Plover was sold to the Department of Ports and Harbours after WWII. We don’t know exactly when but she was one of the lucky ones, as many of the Australian Work Boats (AWB) were destroyed.
Plover’s engine was refitted with another Detroit Diesel when she was with Ports and Harbours at Williamstown, Melbourne after the war. It came from a fire pump on an oil rig in Bass Strait (exactly the same model as the original).
In 1965 the current wheelhouse was built. While fixing a leak in the starboard window we found an inscription “This wheelhouse was built by C. Barnard and L. Dilks”. Although in the late 80’s and 70’s respectively, both these shipwrights are still alive. Laurie Dilks has been a wonderful source of information about Plover’s time with Ports and Harbours. The photos attached are from his personal collection. Around the same time, the bulwarks on the bow of the vessel were also built. The Plover was the first AWB to be enhanced. Others in the photos are the Ibis, Hydra and Murray.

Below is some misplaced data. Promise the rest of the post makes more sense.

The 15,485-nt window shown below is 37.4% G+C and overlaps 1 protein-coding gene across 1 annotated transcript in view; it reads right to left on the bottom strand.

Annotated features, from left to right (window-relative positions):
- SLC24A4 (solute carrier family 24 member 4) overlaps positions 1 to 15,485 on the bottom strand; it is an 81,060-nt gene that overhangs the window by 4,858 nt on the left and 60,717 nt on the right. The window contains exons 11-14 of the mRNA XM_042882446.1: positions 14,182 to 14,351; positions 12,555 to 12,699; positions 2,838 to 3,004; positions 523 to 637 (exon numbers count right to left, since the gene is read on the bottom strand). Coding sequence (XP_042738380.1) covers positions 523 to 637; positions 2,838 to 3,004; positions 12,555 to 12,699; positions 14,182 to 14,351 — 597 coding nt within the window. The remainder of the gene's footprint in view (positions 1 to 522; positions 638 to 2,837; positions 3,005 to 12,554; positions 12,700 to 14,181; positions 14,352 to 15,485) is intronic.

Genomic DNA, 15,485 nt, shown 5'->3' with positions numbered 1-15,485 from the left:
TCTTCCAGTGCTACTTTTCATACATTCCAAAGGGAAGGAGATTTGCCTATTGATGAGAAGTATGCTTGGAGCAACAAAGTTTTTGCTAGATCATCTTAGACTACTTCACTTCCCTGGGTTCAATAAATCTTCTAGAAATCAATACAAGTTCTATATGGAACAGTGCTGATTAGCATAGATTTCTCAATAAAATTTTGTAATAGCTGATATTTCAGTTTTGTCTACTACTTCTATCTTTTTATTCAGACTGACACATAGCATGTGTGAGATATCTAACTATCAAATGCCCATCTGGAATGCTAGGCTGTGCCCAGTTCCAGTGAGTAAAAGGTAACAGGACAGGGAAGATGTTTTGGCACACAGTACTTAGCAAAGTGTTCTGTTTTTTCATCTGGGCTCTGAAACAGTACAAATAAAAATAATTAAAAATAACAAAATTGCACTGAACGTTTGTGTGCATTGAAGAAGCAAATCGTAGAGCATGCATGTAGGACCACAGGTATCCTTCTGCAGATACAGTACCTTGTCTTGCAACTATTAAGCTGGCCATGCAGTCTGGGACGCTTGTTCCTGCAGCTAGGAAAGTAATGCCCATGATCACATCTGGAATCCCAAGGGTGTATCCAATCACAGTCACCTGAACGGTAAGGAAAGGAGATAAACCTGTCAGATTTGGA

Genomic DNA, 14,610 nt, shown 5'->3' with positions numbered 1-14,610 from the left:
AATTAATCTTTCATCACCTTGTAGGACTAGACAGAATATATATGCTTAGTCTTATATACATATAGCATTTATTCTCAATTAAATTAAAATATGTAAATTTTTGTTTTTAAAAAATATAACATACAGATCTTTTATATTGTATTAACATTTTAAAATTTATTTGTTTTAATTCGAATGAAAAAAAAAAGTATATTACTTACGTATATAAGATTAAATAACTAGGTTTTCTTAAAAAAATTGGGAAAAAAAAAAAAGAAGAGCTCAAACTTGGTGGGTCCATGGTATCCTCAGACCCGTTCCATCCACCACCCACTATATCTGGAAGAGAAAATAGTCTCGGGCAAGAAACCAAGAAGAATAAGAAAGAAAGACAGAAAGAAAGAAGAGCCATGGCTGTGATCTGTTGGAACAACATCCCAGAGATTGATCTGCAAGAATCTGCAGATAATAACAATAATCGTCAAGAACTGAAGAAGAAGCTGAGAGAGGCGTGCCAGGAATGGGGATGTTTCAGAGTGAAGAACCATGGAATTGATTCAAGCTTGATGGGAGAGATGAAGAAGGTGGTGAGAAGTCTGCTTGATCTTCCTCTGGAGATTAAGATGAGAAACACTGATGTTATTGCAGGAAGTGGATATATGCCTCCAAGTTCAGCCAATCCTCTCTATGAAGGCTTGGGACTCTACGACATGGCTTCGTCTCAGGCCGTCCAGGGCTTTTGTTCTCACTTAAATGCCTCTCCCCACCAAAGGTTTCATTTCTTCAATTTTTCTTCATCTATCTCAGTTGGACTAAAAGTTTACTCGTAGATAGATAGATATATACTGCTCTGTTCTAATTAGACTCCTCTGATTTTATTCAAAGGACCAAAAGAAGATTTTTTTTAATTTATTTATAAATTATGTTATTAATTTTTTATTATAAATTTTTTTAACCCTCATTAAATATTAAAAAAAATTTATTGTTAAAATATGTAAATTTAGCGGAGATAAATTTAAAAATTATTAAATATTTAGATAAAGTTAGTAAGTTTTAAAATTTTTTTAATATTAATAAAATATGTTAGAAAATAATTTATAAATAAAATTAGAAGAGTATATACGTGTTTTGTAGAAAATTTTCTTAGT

As part of her duties with Ports and Harbours, the Plover spent the first couple of decades at Apollo Bay pushing or pulling larger vessels or transporting fuel to them. They worked hard but because of their strength they were able to provide the services needed and still maintain their structural integrity. Her last assignment with the department was back at Williamstown, working from the Boyd Jetty. Ports and Harbours was disbanded in 1986 and merged with the Port of Melbourne Authority. The AWB’s that were in service were sold again, Plover in 1988.
Plover is an icon. We have met many people who trained for their Coxswain’s ticket or other training on board the Plover while she was in service for Ports and Harbours or the Port of Melbourne Authority.
The last article (part 3) will discuss Plover’s time from 1988 onwards, which has been spent surprisingly associated with the Tourism Industry.